In the foreign exchange market there are three currency pairs that are commonly referred to as the “commodity currencies,” which are the USD/CAD, AUD/USD and the NZD/USD. The reason for this nickname is that the economies of Canada, Australia, and New Zealand are largely based on their commodity markets (such as oil, timber, and agriculture) and during times of economic duress it is common for traders to move their money from the US dollar into these currencies to try and hedge any potential losses. Due to the nature of these three currency pairs as well as their average market trading volume, they can present a unique opportunity for fundamental traders.
Due to the high amount of liquidity for a currency pair such as the EUR/USD (which is the most highly traded currency pair in the world), a large buy or sell order in the billions is usually easily absorbed into the market without a large effect on the current exchange rate levels. These three commodity currency pairs, however, have much lower daily trading volume than the Euro vs the US dollar, and so a similar order of an equally large size could have a much larger effect on the exchange rate. Now while it is true that all currency pairs are going to have traders who place their trades based on technical signals, a disproportionately large amount of trading activity in the commodity currencies is event-driven, meaning that it is prompted by a fundamental announcement of some kind.
Canada, Australia, and New Zealand all have there own financial institutions and central banks, and each of them also has a handful of economic policy agencies that release reports on a quarterly or monthly basis. If there is a significant announcement by any one of these agencies (such as a change in the current interest rates), or an economic report comes out with a great degree of variance from expectations, this can prompt a large and quick amount of buying or selling pressure into the given currency. But when such economic reports come out in the United States (since each of these currency pairs has a USD component) this can prompt buying and selling pressure across all three of these pairs.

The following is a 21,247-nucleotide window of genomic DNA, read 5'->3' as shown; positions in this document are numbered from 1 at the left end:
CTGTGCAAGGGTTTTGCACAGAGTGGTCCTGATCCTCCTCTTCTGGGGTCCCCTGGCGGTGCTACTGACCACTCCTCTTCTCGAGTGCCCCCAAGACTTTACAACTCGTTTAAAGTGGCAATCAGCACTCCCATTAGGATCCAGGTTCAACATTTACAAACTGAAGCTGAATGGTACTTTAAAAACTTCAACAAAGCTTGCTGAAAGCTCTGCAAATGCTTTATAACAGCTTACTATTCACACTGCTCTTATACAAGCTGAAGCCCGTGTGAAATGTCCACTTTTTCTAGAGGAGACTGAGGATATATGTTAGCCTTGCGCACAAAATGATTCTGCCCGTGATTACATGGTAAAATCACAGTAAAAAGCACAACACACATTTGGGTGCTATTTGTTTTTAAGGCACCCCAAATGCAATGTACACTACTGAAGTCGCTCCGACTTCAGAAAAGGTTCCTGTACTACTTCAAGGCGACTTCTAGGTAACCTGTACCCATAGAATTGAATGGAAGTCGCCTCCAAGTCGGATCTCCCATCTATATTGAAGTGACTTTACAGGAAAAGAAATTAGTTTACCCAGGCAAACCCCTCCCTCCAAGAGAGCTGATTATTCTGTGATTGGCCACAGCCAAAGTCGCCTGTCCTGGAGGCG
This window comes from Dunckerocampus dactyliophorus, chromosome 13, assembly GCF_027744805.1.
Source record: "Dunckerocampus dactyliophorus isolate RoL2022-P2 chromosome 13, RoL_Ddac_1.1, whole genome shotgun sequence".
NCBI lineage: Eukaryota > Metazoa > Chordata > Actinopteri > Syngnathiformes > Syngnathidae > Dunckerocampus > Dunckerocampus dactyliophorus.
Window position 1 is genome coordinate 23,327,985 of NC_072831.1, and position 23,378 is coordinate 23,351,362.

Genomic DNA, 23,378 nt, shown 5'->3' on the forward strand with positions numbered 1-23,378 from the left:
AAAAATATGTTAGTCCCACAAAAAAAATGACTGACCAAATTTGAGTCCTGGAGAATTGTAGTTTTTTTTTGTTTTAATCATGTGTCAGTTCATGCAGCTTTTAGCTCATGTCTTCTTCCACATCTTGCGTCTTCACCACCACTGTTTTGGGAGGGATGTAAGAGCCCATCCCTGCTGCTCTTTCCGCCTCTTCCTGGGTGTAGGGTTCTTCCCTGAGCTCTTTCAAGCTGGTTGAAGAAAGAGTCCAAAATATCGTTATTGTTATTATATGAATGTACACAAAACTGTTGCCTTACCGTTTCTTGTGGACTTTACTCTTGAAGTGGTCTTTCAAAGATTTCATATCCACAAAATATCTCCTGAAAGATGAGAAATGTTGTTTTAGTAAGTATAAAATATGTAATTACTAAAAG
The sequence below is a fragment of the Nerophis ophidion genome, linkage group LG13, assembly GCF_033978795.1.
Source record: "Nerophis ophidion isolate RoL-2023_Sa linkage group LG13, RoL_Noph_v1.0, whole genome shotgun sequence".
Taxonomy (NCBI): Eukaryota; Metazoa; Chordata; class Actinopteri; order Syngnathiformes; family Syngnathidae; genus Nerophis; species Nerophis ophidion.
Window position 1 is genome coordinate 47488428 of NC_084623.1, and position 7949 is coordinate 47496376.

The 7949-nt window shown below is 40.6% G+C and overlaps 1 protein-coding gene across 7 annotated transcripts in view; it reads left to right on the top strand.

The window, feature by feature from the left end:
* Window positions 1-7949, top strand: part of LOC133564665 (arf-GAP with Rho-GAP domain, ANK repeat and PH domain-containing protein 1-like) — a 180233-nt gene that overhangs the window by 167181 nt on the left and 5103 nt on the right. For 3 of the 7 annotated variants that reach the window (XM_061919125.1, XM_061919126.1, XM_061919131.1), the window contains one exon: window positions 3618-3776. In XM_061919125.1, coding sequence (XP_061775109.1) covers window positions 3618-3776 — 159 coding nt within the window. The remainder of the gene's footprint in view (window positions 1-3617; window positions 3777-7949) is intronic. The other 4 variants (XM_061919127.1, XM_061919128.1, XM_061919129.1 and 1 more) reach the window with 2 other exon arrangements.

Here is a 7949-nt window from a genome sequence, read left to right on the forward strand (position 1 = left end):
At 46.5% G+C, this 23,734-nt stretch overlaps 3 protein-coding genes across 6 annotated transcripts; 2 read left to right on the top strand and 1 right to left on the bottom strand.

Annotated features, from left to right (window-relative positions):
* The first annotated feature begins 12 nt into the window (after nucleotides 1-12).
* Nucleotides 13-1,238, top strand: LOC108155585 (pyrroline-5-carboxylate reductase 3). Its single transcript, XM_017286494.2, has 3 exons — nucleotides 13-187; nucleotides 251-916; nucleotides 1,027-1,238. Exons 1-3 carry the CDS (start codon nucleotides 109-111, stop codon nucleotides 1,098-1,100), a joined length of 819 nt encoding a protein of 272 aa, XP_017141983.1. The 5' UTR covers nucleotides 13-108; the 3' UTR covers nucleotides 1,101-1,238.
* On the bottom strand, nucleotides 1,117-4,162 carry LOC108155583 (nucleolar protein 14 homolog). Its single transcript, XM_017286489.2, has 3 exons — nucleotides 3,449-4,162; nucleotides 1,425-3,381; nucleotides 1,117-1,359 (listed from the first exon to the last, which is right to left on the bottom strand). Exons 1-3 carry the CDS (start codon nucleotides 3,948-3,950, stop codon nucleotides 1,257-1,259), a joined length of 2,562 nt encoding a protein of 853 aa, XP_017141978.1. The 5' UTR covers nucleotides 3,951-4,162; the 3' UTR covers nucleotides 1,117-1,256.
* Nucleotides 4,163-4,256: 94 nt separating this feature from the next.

Since price action in these currency pairs is of a fundamental event-driven nature, this can mean two important things for traders looking to capitalize on these movements: rapid changes in bullish or bearish sentiment will create rapid price movements which can present a good day trading opportunity, and also these rapid changes can also create price gaps which can temporarily decrease liquidity, increase spreads (depending on your software platform), and create potential price slippage situations. The lessons to be learned here are that these three “commodity currency” pairs have a larger-than-normal reaction to fundamental announcements, and that most traders are making their buy and sell decisions on an event-driven basis which means swift price movements and good day trading opportunities.